Her Dying Day
reviewed by Carolyn Scott
After changing the topic for her final class project several times, 24-year-old filmmaking student June Masterton has decided to make a true crime documentary based on the her favorite author, Greer Larkin, who vanished twenty years ago, in a mystery to rival that of Agatha Christie’s disappearance.
Greer’s debut novel, written at the tender age of 14, was such an overnight success that her mother Blanche subsequently started home schooling her so she could concentrate on her writing. Greer went on to write several more bestsellers before her disappearance ten years later when her car with her purse and traces of her blood was found at a lighthouse near where she had dinner and argued with her fiancé Jonathan Vanderpoole. As neither Greer not her body were found, the police were never able to establish if she committed suicide or whether someone killed her and threw her over the cliff.
With five weeks left to make her film, June set about contacting all those involved in Greer’s life to organize interviews for her film including her fiancé Jonathan, her mother Blanche, her best friend Rachel and her agent Bethany. And what a cast of unlikeable characters they turn out to be! Jonathan has long been considered by many to be the main suspect for Greer’s disappearance, especially when it was revealed that millions of Greer’s money had been systematically filtered into an account in his name, but the police were never able to find enough evidence to charge him. Blanche certainly believed he killed her, but she has never liked him and always suspected his motives in chasing Greer. Greer’s agent Bethany claimed he was controlling and had caused her writing to suffer while Rachel, obsessed with Greer and jealous of Jonathan, claimed he physically abused Greer.
In addition to her interviews, June tries to get hold of the original police reports and through her membership of an online fan forum dedicated to Greer, seeks out further information and theories. A suitcase of Greer’s writing given to her by Rachel also gives her clues. However, as June starts to close in on the truth, she receives threats to stop her investigation and starts to fear that she is in danger.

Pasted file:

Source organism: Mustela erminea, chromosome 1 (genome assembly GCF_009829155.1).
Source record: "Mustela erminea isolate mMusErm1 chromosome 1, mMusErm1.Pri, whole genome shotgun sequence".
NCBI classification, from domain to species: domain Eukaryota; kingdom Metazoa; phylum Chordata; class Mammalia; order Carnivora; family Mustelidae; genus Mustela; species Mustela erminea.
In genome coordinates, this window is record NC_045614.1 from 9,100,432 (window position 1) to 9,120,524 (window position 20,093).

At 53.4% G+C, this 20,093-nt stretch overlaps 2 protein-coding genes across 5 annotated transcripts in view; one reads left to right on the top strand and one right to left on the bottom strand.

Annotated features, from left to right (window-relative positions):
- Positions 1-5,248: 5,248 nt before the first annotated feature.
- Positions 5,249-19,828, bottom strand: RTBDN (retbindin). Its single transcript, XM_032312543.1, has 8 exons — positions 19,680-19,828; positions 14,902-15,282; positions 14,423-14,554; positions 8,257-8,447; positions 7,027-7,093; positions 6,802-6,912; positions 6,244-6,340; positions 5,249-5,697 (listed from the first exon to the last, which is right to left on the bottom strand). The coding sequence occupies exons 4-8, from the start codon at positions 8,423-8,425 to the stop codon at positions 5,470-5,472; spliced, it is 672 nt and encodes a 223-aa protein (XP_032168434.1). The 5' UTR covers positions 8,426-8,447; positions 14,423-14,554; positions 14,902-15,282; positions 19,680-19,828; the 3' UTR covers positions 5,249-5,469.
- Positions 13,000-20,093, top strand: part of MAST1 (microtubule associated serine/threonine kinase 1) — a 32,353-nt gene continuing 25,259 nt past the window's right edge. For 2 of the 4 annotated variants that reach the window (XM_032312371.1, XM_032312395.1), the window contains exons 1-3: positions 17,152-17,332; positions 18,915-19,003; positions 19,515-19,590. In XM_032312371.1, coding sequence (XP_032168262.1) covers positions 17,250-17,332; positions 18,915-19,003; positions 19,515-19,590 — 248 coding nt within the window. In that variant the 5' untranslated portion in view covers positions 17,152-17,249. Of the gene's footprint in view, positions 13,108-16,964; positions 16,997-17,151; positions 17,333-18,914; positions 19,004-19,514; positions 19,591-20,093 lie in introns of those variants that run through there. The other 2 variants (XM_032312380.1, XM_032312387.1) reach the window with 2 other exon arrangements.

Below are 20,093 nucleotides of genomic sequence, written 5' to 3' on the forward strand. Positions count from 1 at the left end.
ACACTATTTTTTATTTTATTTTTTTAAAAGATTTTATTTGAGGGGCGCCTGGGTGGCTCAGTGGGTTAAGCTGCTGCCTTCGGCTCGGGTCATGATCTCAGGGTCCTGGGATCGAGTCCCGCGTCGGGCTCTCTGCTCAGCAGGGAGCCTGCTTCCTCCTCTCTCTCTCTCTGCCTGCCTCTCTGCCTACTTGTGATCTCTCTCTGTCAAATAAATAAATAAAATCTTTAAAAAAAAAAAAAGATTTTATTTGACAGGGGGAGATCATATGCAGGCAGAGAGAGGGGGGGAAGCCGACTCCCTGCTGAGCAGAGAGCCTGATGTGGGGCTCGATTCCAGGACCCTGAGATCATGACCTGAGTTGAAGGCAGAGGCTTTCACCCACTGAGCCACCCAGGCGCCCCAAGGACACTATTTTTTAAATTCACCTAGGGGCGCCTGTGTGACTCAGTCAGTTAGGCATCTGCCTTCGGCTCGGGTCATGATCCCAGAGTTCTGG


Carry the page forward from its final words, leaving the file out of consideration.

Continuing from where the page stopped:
Woven through the plot is June’s own story. Christened Pear Blossom Jubilee by her hippie parents, she grew up in a small commune in the Adirondacks, home schooled and isolated from the outside world until she left to go to college. As a child reading was an escape for her and Greer became one of her favorite writers, reading and rereading her books so many times that she could quote passages from them. June’s upbringing has made her selfish and immature, with few friends and poor taste in men. She is sleeping with her married course advisor, who has no intention of leaving his wife and treats her very shabbily. In many ways there are similarities between June’s and Greer’s lives – both had sheltered, isolated childhoods and are vulnerable and naïve about men. While the background about June’s upbringing might have seemed unnecessary and secondary to the main plot, a revelation towards the end of the novel, suggests it may be leading into a future sequel.
There is plenty to enjoy in this gripping debut novel. The mystery of the author’s disappearance is intriguing and builds up gradually with each interview, intensifying as June’s investigation progresses and culminating in a suspenseful climax. There are plenty of clues to keep readers guessing as the plot twists one way and another until the pieces in this complex puzzle start to fall into place. Although there are some lose ends and unresolved questions remaining at the end, this is an enjoyable read with a pleasing resolution.
With thanks to Crooked Lane Books via Netgalley for a copy to read.